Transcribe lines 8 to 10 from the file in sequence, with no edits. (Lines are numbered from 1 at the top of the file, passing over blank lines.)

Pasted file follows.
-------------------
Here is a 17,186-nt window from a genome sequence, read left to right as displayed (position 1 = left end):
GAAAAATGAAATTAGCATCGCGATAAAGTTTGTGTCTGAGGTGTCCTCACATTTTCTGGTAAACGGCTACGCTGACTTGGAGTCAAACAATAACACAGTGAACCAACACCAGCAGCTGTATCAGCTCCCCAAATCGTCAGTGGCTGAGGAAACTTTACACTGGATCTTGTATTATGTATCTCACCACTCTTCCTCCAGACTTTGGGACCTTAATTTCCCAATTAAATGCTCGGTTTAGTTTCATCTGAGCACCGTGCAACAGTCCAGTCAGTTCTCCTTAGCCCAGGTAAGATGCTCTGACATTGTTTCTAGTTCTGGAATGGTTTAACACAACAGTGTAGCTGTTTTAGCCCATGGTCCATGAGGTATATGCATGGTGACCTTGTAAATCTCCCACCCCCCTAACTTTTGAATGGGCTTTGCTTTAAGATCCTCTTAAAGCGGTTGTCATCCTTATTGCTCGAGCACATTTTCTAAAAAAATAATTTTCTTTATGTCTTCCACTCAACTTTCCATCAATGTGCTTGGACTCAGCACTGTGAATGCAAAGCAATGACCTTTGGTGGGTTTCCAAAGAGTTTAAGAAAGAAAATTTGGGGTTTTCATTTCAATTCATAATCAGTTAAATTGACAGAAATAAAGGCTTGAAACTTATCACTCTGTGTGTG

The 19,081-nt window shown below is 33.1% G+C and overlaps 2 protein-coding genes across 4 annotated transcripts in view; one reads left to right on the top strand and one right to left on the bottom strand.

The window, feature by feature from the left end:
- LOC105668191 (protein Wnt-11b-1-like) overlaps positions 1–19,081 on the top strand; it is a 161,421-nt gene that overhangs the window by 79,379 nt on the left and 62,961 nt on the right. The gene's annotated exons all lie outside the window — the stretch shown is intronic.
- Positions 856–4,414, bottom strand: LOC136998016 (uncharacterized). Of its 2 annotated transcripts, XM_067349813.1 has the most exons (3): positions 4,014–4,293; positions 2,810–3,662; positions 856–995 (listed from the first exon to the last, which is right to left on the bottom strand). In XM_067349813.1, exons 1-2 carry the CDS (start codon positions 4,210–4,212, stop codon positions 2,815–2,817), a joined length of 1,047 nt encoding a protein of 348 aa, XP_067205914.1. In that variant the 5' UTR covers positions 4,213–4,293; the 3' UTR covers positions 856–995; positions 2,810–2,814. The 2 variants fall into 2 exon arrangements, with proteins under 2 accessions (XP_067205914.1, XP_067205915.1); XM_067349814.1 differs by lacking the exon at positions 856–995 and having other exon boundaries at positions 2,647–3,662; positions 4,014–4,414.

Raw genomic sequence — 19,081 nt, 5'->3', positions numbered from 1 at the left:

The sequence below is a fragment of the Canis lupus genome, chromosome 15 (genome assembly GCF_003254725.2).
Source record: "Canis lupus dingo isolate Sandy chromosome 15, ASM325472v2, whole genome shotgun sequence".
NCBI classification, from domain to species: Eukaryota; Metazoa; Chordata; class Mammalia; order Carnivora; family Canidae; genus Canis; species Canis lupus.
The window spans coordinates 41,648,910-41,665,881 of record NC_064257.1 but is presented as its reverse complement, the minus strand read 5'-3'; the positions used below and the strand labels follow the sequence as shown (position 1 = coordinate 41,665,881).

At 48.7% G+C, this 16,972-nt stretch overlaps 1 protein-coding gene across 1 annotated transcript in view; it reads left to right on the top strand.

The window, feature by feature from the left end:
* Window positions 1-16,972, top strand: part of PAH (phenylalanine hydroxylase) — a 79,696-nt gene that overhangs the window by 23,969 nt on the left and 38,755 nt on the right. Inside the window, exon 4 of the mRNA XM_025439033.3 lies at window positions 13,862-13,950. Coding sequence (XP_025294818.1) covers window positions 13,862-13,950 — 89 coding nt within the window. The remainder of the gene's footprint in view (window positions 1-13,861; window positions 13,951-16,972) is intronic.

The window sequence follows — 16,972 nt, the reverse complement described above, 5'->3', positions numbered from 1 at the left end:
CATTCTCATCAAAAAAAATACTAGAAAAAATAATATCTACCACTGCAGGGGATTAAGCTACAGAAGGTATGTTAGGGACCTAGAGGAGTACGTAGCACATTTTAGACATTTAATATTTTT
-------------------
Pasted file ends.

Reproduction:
The sequence below is a fragment of the Canis lupus genome, chromosome 15 (genome assembly GCF_003254725.2).
Source record: "Canis lupus dingo isolate Sandy chromosome 15, ASM325472v2, whole genome shotgun sequence".
NCBI classification, from domain to species: Eukaryota; Metazoa; Chordata; class Mammalia; order Carnivora; family Canidae; genus Canis; species Canis lupus.